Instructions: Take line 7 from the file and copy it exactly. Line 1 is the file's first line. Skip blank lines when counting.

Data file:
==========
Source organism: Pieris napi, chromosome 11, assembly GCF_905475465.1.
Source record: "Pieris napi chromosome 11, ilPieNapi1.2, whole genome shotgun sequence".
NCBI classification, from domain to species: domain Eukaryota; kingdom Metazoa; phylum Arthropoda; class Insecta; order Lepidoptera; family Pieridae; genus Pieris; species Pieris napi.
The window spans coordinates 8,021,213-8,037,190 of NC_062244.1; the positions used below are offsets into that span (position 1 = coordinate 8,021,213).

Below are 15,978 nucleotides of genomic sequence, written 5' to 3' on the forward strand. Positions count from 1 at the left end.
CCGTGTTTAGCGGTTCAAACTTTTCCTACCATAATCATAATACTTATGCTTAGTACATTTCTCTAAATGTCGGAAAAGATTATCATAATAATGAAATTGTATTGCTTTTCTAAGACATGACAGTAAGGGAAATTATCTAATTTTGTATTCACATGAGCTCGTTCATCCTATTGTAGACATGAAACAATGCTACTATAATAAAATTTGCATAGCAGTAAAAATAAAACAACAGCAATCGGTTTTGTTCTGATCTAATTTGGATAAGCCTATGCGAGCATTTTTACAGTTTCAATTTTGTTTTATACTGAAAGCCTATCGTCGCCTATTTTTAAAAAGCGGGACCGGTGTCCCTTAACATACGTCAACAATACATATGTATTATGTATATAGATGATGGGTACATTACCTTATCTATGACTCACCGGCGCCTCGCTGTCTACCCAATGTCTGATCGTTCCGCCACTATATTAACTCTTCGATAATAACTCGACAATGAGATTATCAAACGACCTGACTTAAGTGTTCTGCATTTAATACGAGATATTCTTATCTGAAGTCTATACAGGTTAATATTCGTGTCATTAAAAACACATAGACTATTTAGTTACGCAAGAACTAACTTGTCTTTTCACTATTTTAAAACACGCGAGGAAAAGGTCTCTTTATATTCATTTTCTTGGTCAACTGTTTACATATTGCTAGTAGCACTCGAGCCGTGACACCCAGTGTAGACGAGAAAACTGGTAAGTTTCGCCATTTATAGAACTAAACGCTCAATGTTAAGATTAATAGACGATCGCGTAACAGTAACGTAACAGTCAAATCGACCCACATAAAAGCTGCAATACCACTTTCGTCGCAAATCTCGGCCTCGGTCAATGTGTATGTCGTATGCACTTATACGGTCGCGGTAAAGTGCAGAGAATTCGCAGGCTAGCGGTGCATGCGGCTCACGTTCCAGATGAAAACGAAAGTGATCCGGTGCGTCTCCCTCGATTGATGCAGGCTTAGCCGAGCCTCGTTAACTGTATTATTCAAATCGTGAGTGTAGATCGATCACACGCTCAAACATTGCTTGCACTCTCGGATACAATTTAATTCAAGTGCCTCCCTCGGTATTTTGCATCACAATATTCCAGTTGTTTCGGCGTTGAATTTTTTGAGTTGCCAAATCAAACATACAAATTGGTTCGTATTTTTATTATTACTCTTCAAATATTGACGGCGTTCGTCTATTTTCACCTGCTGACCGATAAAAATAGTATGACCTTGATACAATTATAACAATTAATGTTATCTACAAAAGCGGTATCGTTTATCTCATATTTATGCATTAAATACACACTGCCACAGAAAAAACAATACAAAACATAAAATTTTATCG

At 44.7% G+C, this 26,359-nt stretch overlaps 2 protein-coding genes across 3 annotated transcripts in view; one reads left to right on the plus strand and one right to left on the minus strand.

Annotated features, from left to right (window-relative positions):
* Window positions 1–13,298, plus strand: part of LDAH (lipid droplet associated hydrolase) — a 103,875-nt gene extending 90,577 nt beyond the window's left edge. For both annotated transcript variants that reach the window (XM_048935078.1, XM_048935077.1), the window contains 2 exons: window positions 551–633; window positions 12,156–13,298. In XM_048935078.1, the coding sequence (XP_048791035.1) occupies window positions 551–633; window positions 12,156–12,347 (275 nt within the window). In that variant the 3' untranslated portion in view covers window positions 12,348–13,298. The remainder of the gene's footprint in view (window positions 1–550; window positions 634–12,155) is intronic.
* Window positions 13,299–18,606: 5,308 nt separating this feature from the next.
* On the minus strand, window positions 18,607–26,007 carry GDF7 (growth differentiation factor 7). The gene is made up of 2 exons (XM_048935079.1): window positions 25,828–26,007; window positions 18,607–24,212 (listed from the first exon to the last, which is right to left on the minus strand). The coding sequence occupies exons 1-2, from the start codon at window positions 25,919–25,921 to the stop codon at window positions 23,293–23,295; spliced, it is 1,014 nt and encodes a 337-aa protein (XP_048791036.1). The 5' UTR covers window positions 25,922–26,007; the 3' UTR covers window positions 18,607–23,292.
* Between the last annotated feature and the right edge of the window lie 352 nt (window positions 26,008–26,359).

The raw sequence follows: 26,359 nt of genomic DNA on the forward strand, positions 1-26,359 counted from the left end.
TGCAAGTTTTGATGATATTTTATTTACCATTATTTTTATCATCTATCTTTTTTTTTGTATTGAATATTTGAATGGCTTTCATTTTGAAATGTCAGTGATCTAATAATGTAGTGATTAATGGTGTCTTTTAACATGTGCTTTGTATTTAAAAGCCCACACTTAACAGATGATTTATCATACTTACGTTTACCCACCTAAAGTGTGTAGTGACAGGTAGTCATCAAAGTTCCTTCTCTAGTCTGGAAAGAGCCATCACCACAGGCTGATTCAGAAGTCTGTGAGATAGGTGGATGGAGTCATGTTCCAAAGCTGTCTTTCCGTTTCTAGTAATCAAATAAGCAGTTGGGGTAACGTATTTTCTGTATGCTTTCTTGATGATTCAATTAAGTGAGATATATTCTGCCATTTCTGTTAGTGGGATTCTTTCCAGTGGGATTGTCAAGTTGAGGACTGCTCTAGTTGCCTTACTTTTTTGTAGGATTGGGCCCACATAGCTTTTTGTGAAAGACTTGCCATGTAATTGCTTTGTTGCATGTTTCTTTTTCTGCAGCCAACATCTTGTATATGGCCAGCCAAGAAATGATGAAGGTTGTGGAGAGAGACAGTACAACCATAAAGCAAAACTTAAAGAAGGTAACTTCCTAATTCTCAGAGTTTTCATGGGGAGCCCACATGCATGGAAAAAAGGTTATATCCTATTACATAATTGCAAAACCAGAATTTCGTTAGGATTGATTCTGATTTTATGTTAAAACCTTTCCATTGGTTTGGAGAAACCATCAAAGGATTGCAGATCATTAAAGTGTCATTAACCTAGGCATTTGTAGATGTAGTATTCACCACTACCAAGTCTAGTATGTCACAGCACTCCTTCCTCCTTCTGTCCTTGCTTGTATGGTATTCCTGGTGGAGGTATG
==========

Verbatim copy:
At 44.7% G+C, this 26,359-nt stretch overlaps 2 protein-coding genes across 3 annotated transcripts in view; one reads left to right on the plus strand and one right to left on the minus strand.